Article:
The X-Theory Manager
In his book, The Human Side of Enterprise, the management writer, Douglas McGregor suggests that there are two theories about working with employees — Theory X and Theory Y. Under Theory X, employees are considered by a manager, at least philosophically, to be inherently lazy and will avoid work if they can and even that they inherently dislike hard work, preferring to find ways to avoid it. As a result of this, a manager adopting this view believes that his or her employees need to be closely supervised and controlled most of the time. According to this theory, employees will show little ambition without an enticing incentive program and will tend to avoid responsibility. Managers who adopt a theory X view therefore typically rely heavily on clear or perhaps subtle manipulation and coercion to gain their employees’ compliance. However, there are times in which a theory X management approach is actually quite appropriate and even necessary to get the results that the organization is looking for. That is, Theory X has its place at times, and can be a positive approach to adopt if the situation calls for it.
- Alert to shortfalls
- Challenging mediocrity
- Conflict management ability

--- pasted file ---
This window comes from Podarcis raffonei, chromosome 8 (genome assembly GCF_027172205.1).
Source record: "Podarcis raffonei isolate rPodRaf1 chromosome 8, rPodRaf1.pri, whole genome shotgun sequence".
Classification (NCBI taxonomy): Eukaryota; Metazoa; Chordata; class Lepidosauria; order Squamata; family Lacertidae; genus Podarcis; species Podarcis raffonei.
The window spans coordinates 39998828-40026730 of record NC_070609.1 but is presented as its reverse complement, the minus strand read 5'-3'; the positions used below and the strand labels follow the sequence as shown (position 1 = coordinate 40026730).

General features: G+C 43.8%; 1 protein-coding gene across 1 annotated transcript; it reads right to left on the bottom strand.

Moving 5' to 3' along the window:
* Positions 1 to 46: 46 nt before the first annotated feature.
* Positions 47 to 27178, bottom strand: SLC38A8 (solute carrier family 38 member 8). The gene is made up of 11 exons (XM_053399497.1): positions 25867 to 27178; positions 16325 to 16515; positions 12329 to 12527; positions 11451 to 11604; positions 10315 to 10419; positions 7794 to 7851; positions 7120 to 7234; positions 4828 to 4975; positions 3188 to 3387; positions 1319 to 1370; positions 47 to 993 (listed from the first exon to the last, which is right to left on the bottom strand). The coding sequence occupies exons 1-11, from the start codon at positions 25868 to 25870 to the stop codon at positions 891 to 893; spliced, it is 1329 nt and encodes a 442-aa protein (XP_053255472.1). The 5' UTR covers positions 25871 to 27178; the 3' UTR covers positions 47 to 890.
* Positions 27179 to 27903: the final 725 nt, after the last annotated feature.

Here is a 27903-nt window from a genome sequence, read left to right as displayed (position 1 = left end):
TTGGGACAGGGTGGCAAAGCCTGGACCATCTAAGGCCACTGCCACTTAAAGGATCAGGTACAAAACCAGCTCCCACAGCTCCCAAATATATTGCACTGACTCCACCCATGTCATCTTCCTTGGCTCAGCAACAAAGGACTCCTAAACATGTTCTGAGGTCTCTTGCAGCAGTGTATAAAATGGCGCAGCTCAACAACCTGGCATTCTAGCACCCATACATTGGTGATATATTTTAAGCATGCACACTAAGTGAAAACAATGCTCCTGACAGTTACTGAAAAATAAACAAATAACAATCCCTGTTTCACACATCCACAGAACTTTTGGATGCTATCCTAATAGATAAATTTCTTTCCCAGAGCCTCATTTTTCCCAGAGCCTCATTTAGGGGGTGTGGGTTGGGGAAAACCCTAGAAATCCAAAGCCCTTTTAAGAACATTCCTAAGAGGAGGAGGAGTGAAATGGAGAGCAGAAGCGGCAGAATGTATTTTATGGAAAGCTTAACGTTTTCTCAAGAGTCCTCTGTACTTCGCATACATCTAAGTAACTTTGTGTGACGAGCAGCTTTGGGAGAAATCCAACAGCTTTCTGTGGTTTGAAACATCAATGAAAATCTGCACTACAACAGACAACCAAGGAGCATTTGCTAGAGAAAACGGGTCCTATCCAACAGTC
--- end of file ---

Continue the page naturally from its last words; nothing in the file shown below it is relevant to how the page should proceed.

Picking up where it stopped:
- Fact focus
Ingredients should be added, blended well and left to mature over time:
- Alert to shortfalls involves setting up as many performance shortfall “early warning systems” as necessary to ensure that individuals can be encouraged or coached before gaps widen.
- Challenging mediocrity is about a manager challenging him or herself and others on the team to do the best work possible and not to accept lackluster performance, or results.
- Conflict management ability refers to a manager’s capacity to manage any conflict encountered (conflict in which he or she is causing or is others making) so as to ensure that employees stay focused, work hard and are not distracted.
- Fact-focused is about being concerned to establish solid evidence when making important decisions. It also involves challenging beliefs and assumptions in order to discover root causes, rather than guesses and hypotheses that may not be substantiated by evidence.
- Straight-talking is the ability to be frank and use clear communication rather than technical language, avoiding indirect or abstract communication, so that people clearly understand standards or instructions.
- Target-focused is about setting clear objectives creating long term plans with well-described milestones and ensuring that effective measurement systems are in place to track progress.
“Readiness Recipes” is a new article series exploring 26 different kinds of managers A-Z and the key ingredients that each needs for success. Stay tuned for more recipes and thanks for reading!